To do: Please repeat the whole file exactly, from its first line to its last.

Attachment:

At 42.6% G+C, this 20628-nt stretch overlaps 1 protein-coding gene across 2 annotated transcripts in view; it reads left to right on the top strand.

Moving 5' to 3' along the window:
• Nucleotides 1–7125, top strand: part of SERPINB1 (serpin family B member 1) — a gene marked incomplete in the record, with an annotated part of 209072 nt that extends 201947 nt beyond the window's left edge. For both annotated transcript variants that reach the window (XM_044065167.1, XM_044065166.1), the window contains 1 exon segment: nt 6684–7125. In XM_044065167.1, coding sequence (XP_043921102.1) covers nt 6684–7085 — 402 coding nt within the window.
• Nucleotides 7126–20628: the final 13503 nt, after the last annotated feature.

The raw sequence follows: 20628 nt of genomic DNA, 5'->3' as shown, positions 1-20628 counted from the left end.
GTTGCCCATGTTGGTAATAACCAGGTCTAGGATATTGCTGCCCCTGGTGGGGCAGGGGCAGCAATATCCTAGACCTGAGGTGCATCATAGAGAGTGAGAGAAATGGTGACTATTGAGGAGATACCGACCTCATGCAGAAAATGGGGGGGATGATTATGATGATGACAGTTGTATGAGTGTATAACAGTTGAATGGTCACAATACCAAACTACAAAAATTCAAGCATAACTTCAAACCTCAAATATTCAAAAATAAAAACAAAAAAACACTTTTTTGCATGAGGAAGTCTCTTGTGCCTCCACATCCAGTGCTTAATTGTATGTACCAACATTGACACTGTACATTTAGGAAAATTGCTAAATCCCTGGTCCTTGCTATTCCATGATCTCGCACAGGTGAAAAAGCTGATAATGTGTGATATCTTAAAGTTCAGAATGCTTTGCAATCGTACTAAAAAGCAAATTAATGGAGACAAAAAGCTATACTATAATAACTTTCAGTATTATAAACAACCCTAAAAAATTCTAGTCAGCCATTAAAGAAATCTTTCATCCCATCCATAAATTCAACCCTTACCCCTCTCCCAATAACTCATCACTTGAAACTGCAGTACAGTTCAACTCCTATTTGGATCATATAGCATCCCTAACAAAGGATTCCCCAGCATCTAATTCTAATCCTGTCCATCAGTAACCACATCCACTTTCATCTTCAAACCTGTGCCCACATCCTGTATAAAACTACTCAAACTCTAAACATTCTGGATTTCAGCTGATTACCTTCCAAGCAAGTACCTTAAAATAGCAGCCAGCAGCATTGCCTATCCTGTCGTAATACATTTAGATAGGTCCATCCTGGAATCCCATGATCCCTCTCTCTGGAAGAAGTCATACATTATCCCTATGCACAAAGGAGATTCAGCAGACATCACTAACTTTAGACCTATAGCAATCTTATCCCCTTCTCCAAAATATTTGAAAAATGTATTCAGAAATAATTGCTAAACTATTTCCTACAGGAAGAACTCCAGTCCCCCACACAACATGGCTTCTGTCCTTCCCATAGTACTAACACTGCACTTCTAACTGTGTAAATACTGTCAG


At 42.6% G+C, this 20628-nt stretch overlaps 1 protein-coding gene across 2 annotated transcripts in view; it reads left to right on the top strand.

Moving 5' to 3' along the window:
• Nucleotides 1–7125, top strand: part of SERPINB1 (serpin family B member 1) — a gene marked incomplete in the record, with an annotated part of 209072 nt that extends 201947 nt beyond the window's left edge. For both annotated transcript variants that reach the window (XM_044065167.1, XM_044065166.1), the window contains 1 exon segment: nt 6684–7125. In XM_044065167.1, coding sequence (XP_043921102.1) covers nt 6684–7085 — 402 coding nt within the window.
• Nucleotides 7126–20628: the final 13503 nt, after the last annotated feature.

The raw sequence follows: 20628 nt of genomic DNA, 5'->3' as shown, positions 1-20628 counted from the left end.
GTTGCCCATGTTGGTAATAACCAGGTCTAGGATATTGCTGCCCCTGGTGGGGCAGGGGCAGCAATATCCTAGACCTGAGGTGCATCATAGAGAGTGAGAGAAATGGTGACTATTGAGGAGATACCGACCTCATGCAGAAAATGGGGGGGATGATTATGATGATGACAGTTGTATGAGTGTATAACAGTTGAATGGTCACAATACCAAACTACAAAAATTCAAGCATAACTTCAAACCTCAAATATTCAAAAATAAAAACAAAAAAACACTTTTTTGCATGAGGAAGTCTCTTGTGCCTCCACATCCAGTGCTTAATTGTATGTACCAACATTGACACTGTACATTTAGGAAAATTGCTAAATCCCTGGTCCTTGCTATTCCATGATCTCGCACAGGTGAAAAAGCTGATAATGTGTGATATCTTAAAGTTCAGAATGCTTTGCAATCGTACTAAAAAGCAAATTAATGGAGACAAAAAGCTATACTATAATAACTTTCAGTATTATAAACAACCCTAAAAAATTCTAGTCAGCCATTAAAGAAATCTTTCATCCCATCCATAAATTCAACCCTTACCCCTCTCCCAATAACTCATCACTTGAAACTGCAGTACAGTTCAACTCCTATTTGGATCATATAGCATCCCTAACAAAGGATTCCCCAGCATCTAATTCTAATCCTGTCCATCAGTAACCACATCCACTTTCATCTTCAAACCTGTGCCCACATCCTGTATAAAACTACTCAAACTCTAAACATTCTGGATTTCAGCTGATTACCTTCCAAGCAAGTACCTTAAAATAGCAGCCAGCAGCATTGCCTATCCTGTCGTAATACATTTAGATAGGTCCATCCTGGAATCCCATGATCCCTCTCTCTGGAAGAAGTCATACATTATCCCTATGCACAAAGGAGATTCAGCAGACATCACTAACTTTAGACCTATAGCAATCTTATCCCCTTCTCCAAAATATTTGAAAAATGTATTCAGAAATAATTGCTAAACTATTTCCTACAGGAAGAACTCCAGTCCCCCACACAACATGGCTTCTGTCCTTCCCATAGTACTAACACTGCACTTCTAACTGTGTAAATACTGTCAG